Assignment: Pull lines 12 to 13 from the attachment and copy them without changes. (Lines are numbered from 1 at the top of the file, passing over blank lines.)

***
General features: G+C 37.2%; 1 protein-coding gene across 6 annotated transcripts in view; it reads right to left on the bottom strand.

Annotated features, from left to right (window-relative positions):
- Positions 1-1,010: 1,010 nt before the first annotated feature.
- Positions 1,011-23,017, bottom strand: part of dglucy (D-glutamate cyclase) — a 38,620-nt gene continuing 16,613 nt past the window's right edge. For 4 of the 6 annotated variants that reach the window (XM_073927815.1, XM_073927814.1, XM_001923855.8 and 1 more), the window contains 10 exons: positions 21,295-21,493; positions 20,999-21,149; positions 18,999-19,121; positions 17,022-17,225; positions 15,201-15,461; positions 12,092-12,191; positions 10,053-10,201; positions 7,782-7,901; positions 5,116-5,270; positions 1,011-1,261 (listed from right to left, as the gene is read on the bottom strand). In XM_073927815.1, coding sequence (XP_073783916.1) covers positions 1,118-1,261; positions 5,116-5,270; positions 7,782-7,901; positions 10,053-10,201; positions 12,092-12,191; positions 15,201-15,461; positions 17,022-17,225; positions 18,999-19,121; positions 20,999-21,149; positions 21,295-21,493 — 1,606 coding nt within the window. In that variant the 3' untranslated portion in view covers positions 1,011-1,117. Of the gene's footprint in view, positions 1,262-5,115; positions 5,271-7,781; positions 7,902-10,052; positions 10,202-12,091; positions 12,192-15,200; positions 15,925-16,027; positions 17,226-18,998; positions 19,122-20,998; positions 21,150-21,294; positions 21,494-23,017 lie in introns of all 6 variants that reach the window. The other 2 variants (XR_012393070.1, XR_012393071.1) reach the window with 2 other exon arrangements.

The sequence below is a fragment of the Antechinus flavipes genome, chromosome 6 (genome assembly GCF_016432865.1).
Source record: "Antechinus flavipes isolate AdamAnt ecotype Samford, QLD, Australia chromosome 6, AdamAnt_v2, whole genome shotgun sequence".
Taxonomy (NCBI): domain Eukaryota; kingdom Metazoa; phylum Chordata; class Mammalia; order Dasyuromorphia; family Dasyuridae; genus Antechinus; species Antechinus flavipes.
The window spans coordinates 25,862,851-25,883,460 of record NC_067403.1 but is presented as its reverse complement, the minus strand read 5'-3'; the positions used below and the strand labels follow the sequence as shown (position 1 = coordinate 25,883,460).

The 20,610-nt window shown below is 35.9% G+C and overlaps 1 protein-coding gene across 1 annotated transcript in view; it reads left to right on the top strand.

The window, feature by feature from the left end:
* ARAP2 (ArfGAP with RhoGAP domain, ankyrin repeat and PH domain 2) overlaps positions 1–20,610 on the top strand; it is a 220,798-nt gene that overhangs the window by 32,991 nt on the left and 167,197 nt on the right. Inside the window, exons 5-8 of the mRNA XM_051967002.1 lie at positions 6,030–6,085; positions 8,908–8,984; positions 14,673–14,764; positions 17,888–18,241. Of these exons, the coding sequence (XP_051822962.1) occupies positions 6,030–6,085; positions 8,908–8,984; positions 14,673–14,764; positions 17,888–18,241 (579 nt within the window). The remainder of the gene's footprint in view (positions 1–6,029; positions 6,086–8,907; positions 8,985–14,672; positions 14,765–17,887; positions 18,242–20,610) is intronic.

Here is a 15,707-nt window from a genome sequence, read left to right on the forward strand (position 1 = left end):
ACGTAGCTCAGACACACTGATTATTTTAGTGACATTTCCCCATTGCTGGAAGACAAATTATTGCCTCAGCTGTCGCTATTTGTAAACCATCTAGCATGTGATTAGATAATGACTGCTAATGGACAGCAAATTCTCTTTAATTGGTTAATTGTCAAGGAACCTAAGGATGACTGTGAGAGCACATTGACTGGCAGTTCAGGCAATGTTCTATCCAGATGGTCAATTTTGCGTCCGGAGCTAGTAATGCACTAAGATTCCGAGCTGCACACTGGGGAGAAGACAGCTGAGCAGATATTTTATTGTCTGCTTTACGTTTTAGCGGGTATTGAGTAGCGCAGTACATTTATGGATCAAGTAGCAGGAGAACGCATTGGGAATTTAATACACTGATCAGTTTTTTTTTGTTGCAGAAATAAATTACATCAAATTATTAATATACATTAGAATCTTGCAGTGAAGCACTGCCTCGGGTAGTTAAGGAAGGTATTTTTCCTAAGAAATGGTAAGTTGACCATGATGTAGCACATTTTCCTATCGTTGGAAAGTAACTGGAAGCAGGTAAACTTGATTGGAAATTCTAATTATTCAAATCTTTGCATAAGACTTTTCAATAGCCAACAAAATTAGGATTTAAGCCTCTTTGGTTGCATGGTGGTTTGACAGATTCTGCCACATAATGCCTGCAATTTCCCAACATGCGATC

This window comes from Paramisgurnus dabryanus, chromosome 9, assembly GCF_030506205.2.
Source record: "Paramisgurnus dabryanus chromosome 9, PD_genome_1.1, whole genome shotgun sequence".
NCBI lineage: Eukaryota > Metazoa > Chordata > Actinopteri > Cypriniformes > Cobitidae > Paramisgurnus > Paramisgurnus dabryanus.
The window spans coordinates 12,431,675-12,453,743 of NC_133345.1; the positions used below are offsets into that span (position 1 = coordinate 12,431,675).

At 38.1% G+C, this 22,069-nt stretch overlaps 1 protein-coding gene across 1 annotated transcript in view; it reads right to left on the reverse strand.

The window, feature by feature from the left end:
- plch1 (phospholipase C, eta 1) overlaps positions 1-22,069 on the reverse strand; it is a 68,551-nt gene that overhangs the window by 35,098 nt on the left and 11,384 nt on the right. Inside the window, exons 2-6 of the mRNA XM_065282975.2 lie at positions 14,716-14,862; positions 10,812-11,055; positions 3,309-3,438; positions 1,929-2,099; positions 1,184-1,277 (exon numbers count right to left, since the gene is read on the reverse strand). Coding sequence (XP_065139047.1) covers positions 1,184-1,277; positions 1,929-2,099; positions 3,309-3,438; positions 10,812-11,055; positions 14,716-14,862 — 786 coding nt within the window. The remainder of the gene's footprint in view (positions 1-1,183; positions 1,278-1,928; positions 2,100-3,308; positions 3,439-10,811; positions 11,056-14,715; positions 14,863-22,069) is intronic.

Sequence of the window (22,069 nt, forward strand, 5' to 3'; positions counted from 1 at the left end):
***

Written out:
Here is a 15,707-nt window from a genome sequence, read left to right on the forward strand (position 1 = left end):
ACGTAGCTCAGACACACTGATTATTTTAGTGACATTTCCCCATTGCTGGAAGACAAATTATTGCCTCAGCTGTCGCTATTTGTAAACCATCTAGCATGTGATTAGATAATGACTGCTAATGGACAGCAAATTCTCTTTAATTGGTTAATTGTCAAGGAACCTAAGGATGACTGTGAGAGCACATTGACTGGCAGTTCAGGCAATGTTCTATCCAGATGGTCAATTTTGCGTCCGGAGCTAGTAATGCACTAAGATTCCGAGCTGCACACTGGGGAGAAGACAGCTGAGCAGATATTTTATTGTCTGCTTTACGTTTTAGCGGGTATTGAGTAGCGCAGTACATTTATGGATCAAGTAGCAGGAGAACGCATTGGGAATTTAATACACTGATCAGTTTTTTTTTGTTGCAGAAATAAATTACATCAAATTATTAATATACATTAGAATCTTGCAGTGAAGCACTGCCTCGGGTAGTTAAGGAAGGTATTTTTCCTAAGAAATGGTAAGTTGACCATGATGTAGCACATTTTCCTATCGTTGGAAAGTAACTGGAAGCAGGTAAACTTGATTGGAAATTCTAATTATTCAAATCTTTGCATAAGACTTTTCAATAGCCAACAAAATTAGGATTTAAGCCTCTTTGGTTGCATGGTGGTTTGACAGATTCTGCCACATAATGCCTGCAATTTCCCAACATGCGATC